Later Alligator, out now on Steam, continues the humor-filled legacy of point-and-click mystery games with its own twist. While it has everything you’d expect, like straightforward gameplay accented by clever writing, it gives its plucky cast of over thirty characters something special: their own unique minigames.
As a pinstripe-suit-wearing detective in a version of New York City inhabited by sentient, bipedal alligators, I must help solve a mystery surrounding a young gator named Pat. Instead of taking part in a “whodunit” murder plot, I help the still-living youth unravel a possible murder plot against him.
My investigation starts off with very few clues. All I have to go on is Pat’s belief that some tragedy will befall him at a special “event” that he and his entire family have been invited to, which also happens to be on the night of his birthday. The teen has a complicated relationship with his family, and suspects that his propensity for mishaps at family functions will finally mean his end at this gathering.
I have only one day to comb the city, interview his relatives, and find out as much as I can before “the event” takes place. Throughout my journey, I meet back up with Pat at the hotel suite he booked himself, an annual birthday tradition of his, to give him updates. I only have a limited amount of time to meet people in the city, and these meetups act as checkpoints in the story.
My investigation takes me all over the different parts of the aptly-named Alligator New York City, from a beautiful park to an area literally called the Unsavory Part of Town. In each section, various citizens are strewn about, going about their day. Surprisingly, almost everyone in the city is one of Pat’s relatives. As I encounter members of Pat’s family, I whip out my notepad to ask them all the same three questions: Who are they, what’s their relationship to Pat, and what do they know about “the event?”
These interactions are where Later Alligator really shines, and I found myself bursting into laughter several times while playing. The splendidly silly animations are oozing with character and playful body language. The dialogue is sharp, and thick with all sorts of puns and dad jokes. As each character tells me about themselves, their gesticulating gives way to one of the game’s other core features: a bespoke minigame tailored to each character’s moment in the narrative.
Each of the over thirty family members I run into concede to give up a juicy piece of information if I can complete their unique minigame. The games themselves are as diverse and as silly as the characters who administer them.
One of the first characters I meet is Sweet Geraldine, a little gator girl who has set up shop in front of a crane game in an arcade. Since she’s too short to operate the machine, she enlists my aid to run a “heist” on it. Even though she’s a kid, her lines read like an overeager version of a stereotypical ’50s gangster, just like everyone else in the city. Yet it’s adorable and age appropriate, like a young girl trying to imitate what she’s seen on TV.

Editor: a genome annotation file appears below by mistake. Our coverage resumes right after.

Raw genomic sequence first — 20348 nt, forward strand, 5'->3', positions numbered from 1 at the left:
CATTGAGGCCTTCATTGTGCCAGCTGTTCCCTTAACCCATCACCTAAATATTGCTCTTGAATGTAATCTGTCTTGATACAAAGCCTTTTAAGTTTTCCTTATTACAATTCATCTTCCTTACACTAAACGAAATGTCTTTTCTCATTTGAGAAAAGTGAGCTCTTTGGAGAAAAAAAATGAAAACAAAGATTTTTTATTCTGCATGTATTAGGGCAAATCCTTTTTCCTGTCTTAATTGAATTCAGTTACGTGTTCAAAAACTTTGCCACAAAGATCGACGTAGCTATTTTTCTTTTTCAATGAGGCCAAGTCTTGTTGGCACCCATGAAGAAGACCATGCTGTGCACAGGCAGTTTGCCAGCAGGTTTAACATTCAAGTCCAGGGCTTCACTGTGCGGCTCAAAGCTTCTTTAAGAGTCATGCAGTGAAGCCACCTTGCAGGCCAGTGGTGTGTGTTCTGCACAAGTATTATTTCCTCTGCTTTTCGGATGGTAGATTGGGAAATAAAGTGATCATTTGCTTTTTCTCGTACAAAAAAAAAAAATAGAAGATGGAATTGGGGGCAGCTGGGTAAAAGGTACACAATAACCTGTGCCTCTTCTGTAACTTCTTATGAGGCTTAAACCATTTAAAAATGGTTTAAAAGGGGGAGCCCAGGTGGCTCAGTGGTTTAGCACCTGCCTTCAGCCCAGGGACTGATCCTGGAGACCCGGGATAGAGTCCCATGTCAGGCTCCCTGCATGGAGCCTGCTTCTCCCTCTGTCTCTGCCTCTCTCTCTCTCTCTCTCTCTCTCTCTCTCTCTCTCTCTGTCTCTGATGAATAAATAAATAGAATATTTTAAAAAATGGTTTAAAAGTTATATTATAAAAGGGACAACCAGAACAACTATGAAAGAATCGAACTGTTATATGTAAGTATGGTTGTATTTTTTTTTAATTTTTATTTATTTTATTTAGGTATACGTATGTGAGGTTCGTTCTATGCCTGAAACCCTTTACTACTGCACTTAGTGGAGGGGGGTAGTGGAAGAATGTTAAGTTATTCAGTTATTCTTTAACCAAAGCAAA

The crane game and its mechanics aren’t particularly special, in fact most of the minigames in Later Alligator aren’t, at least mechanically. But they are all a complete treasure.
Why? Because how each game matches its character and creates the opportunity for standout moments in which that alligator shines.
For example, Sweet Geraldine’s responses to the items I fetch for her are all fun digs at geek pop culture. Later in the game, I assist a helpless cousin by fixing his haunted cellphone. As I search through his apps, his pictures folder is filled with drawings of popular anime characters as alligators. At another point, I play a bizarro version of Flappy Bird where I have to collect meat and other protein-heavy bits of food for a weakling bird who’s friends with yet another alligator cousin. Then there’s a faux date I go on with another member of Pat’s family that unfolds in a way that’s far too spectacular — and funny — to spoil.
Later Alligator is filled with these moments. Every time I meet a new member of Pat’s family, I sit up with delight knowing that I’ll be in for a treat. The dozens of gators I encounter are so cleverly written that their bizarre personalities come alive in every line of dialogue. When it comes time to start their minigame, I eagerly await to see what wonderful pun the game’s creators have come up with for its title. Then there are the games themselves. While they are all short, they are still packed with plenty of opportunities to inject humor, and rarely do they disappoint. To list them all would be to ruin your own fun at discovering each silly twist and surprise.
Gaining more insight into a possible murder plot is an interesting enough thread to keep me pulling on until I get to the end. But every moment of Later Alligator is layered with charming quirks and lovingly groan-worthy jokes, all leading up to the very last moment of the game. While Later Alligator is a fairly short story, it uses up every second to cram more humor in than most feature-length comedy films.
I have never been more invested in saving a video game character’s life, and I certainly didn’t expect to laugh as much as I did while doing so.
Later Alligator is out now on Steam for Mac and Windows. The game was reviewed using a final “retail” download code provided by SmallBü. You can find additional information about Polygon’s ethics policy here.